FREE web-based NGSS PD Opportunity: Performance Assessments in the NGSS Classroom - Implications for Practice

This course offering from the Stanford NGSS Assessment Project (SNAP) is designed to guide participants in exploring the role performance assessment can play in helping their students meet the goals of the Next Generation Science Standards. Participants will learn SNAP's strategies for analyzing what an assessment is evaluating, analyzing multidimensional student data, and making instructional decisions based on student evidence. Participants will have opportunities throughout the course to practice using these strategies with sample short performance assessments (20 minute tasks) and student data. 

This course is a hybrid model, with learning happening online and in person. Therefore, it is recommended that educators participate in groups with colleagues at their schools. Click here to learn more about the hybrid model.

Coursework may be completed anytime before December 31stCredits are not currently offered, but a certificate of completion is included. To learn more and sign up, visit the registration page.

Nominate the next Oregon Teacher of the Year! 

Do you know someone who goes above and beyond to educate in your community? Nominate them for Oregon Teacher of the Year! This year, a semifinalist will be selected from each Educational Service District, meaning winners will represent ALL of Oregon. Click here to learn more and nominate someone, and here to watch an informative video. Deadline is 1/30/18.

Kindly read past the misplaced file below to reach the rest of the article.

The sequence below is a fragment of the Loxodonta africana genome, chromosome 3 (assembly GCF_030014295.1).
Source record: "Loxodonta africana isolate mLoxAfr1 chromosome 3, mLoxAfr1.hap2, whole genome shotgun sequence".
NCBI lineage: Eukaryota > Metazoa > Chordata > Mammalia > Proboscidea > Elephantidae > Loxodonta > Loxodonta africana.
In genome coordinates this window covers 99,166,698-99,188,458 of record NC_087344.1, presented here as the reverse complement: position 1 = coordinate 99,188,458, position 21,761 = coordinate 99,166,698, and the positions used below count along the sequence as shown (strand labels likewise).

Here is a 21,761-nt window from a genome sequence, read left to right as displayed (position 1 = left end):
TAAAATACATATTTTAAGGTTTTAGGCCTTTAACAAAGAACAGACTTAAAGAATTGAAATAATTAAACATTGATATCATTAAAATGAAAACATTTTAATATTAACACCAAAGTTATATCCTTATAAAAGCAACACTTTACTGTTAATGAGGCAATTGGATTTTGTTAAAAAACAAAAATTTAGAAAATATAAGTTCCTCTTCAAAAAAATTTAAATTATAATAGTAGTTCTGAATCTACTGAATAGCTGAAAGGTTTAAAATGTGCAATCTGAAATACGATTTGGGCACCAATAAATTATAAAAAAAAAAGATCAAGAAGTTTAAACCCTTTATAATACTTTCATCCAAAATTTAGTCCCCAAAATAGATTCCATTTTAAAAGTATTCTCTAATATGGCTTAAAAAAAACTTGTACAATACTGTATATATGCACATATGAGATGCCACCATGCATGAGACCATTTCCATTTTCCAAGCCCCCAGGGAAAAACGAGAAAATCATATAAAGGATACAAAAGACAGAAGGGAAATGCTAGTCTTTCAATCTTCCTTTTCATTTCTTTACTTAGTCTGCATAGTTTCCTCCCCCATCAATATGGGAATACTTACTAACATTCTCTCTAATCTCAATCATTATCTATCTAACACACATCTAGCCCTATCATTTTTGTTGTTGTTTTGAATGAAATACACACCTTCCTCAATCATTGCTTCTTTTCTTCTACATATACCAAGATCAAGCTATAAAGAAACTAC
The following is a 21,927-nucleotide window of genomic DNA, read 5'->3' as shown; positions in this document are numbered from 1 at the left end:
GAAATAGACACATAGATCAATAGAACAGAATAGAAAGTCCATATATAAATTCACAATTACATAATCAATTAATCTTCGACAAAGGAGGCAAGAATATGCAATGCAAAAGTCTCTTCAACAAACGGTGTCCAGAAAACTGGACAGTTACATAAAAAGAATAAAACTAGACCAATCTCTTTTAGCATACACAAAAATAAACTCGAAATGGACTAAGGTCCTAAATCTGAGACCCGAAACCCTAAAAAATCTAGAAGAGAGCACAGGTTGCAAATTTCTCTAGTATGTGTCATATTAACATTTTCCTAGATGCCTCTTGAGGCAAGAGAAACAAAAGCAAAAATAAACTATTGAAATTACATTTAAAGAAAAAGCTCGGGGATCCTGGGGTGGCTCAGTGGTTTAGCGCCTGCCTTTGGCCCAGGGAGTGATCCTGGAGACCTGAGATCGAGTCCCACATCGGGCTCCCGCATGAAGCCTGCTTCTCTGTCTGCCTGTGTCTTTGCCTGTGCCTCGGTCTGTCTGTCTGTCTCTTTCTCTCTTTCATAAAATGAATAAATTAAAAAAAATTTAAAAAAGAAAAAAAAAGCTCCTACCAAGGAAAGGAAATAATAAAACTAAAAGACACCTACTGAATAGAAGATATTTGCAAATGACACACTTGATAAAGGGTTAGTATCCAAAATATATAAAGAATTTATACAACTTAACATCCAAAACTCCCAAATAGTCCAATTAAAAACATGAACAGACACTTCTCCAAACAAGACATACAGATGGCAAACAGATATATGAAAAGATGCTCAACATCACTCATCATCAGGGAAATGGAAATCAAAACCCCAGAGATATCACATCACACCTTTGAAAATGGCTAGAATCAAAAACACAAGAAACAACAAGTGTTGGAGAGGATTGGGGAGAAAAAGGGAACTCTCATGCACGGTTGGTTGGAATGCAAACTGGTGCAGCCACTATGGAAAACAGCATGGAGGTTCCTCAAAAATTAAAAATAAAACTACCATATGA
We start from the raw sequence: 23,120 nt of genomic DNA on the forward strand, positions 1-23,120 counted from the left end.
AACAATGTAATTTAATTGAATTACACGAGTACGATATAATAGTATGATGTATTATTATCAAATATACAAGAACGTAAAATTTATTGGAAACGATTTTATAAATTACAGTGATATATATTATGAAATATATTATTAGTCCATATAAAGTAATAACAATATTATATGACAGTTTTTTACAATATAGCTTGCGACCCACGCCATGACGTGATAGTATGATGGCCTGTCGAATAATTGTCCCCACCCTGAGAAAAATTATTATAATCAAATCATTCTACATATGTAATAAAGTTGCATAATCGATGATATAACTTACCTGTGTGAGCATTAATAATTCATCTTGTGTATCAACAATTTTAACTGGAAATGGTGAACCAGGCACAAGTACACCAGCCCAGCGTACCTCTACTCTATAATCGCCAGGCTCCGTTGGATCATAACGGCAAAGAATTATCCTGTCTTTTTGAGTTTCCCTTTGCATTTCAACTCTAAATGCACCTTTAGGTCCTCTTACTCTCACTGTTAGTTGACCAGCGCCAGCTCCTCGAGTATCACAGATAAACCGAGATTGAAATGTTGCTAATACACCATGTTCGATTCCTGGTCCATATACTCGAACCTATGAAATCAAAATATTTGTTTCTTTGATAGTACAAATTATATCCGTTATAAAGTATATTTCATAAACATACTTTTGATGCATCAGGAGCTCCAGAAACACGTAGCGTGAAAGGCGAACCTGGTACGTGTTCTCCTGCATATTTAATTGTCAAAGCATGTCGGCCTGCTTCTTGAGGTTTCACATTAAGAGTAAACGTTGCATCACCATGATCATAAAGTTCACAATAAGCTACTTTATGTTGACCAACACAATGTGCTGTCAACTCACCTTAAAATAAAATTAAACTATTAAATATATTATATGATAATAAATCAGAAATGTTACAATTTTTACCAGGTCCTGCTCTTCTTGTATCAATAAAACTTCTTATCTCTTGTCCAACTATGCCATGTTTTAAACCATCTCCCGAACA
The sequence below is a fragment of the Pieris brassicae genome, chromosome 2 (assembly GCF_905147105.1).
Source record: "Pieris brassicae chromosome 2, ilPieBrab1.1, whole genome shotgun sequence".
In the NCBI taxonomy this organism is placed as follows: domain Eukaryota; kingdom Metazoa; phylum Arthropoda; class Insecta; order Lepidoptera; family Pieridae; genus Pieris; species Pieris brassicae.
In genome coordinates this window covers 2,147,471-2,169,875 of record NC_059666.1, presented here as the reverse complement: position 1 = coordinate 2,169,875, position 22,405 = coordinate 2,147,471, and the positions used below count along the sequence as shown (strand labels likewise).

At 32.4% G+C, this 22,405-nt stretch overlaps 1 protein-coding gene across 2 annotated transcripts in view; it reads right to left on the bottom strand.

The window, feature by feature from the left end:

Professional Learning: Student discourse

This month we're featuring two NSTA blog posts that dive into the topic of student discourse. The first blog post by Coos Bay teacher and past OSTA president Lynda Sanders on the difference between dialogue and discussion. Although written from a middle school perspective, the ideas in her blog post can translate to students of all ages. 

The second blog post by NGSS Equity team member Emily Miller focuses on student sensemaking, and ideas for creating an environment where all students can access relevant phenomena to investigate. She also dives into strategies for engaging families, as well as equitable discourse in the classroom.

How has NGSS-aligned teaching and learning changed your understanding of how students use language in the science classroom? Tell us your thoughts by participating in our anonymous poll!

We Want YOU! 

Are you in the midst of solving problems and building conceptual understanding with your students? We welcome your submissions to TOST! Don't have time to write an article? Consider giving an informal interview that shares what you're doing, and how, along with photographs.
With your contributions, TOST will be by Oregon science teachers, for Oregon science teachers.
Please send your ideas to TOST@oregonscience.org

This month's phenomenon: Gray whale migration

Gray whales can be observed migrating along the Oregon Coast every winter and spring. Educators: what questions might students ask while observing this phenomenon? How might they investigate this phenomenon through different Crosscutting Concept lenses, like Energy and Matter, Patterns, Structure and Function, or Systems and System Models? Which Science and Engineering Practices could be the most useful tools to answer questions?

The following links contain more information about gray whale migrations:
Annenberg Learner - includes interactive migration map, migration field notes and gray whale information
Oregon State Parks - find out where to observe gray whales along the Oregon Coast, as well as data collected in previous years
Whale Watching Spoken Here - sign up to volunteer for the 2017 Whale Watching Week December 27-31
Drone footage of gray whales - start honing your whale spotting skills now!

Are your students studying a local Oregon phenomenon? Tell us about it at TOST@oregonscience.org!